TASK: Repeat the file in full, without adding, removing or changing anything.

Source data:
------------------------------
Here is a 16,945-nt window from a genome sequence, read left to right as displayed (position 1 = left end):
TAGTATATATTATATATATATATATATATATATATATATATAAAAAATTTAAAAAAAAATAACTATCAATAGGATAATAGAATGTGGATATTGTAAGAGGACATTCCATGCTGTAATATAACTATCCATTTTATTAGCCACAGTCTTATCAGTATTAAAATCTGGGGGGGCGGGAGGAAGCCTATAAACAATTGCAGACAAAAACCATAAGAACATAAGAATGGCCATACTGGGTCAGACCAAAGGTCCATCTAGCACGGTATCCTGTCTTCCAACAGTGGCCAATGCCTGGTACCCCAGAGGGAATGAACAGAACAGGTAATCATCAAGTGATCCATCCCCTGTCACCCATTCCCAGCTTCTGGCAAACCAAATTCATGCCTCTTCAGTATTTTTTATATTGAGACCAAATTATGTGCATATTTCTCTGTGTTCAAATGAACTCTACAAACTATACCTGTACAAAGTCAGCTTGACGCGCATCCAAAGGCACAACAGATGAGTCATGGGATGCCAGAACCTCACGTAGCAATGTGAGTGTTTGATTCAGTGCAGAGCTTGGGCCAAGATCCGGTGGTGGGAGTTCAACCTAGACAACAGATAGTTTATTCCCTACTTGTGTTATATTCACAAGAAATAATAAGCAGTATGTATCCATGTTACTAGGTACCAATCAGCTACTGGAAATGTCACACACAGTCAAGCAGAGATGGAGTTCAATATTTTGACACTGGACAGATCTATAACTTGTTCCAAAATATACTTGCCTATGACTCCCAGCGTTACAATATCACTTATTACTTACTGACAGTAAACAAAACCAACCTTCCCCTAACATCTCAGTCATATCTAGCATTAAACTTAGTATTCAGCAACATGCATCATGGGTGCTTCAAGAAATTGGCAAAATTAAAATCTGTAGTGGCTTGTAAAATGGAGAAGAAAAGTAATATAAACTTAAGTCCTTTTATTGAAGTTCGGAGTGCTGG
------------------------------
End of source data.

Here is a 16,945-nt window from a genome sequence, read left to right as displayed (position 1 = left end):
TAGTATATATTATATATATATATATATATATATATATATATAAAAAATTTAAAAAAAAATAACTATCAATAGGATAATAGAATGTGGATATTGTAAGAGGACATTCCATGCTGTAATATAACTATCCATTTTATTAGCCACAGTCTTATCAGTATTAAAATCTGGGGGGGCGGGAGGAAGCCTATAAACAATTGCAGACAAAAACCATAAGAACATAAGAATGGCCATACTGGGTCAGACCAAAGGTCCATCTAGCACGGTATCCTGTCTTCCAACAGTGGCCAATGCCTGGTACCCCAGAGGGAATGAACAGAACAGGTAATCATCAAGTGATCCATCCCCTGTCACCCATTCCCAGCTTCTGGCAAACCAAATTCATGCCTCTTCAGTATTTTTTATATTGAGACCAAATTATGTGCATATTTCTCTGTGTTCAAATGAACTCTACAAACTATACCTGTACAAAGTCAGCTTGACGCGCATCCAAAGGCACAACAGATGAGTCATGGGATGCCAGAACCTCACGTAGCAATGTGAGTGTTTGATTCAGTGCAGAGCTTGGGCCAAGATCCGGTGGTGGGAGTTCAACCTAGACAACAGATAGTTTATTCCCTACTTGTGTTATATTCACAAGAAATAATAAGCAGTATGTATCCATGTTACTAGGTACCAATCAGCTACTGGAAATGTCACACACAGTCAAGCAGAGATGGAGTTCAATATTTTGACACTGGACAGATCTATAACTTGTTCCAAAATATACTTGCCTATGACTCCCAGCGTTACAATATCACTTATTACTTACTGACAGTAAACAAAACCAACCTTCCCCTAACATCTCAGTCATATCTAGCATTAAACTTAGTATTCAGCAACATGCATCATGGGTGCTTCAAGAAATTGGCAAAATTAAAATCTGTAGTGGCTTGTAAAATGGAGAAGAAAAGTAATATAAACTTAAGTCCTTTTATTGAAGTTCGGAGTGCTGG